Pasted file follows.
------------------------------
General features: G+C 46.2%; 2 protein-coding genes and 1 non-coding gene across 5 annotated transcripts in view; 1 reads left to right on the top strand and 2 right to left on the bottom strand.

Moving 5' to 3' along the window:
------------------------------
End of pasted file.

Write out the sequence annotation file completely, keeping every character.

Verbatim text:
General features: G+C 46.2%; 2 protein-coding genes and 1 non-coding gene across 5 annotated transcripts in view; 1 reads left to right on the top strand and 2 right to left on the bottom strand.

Moving 5' to 3' along the window: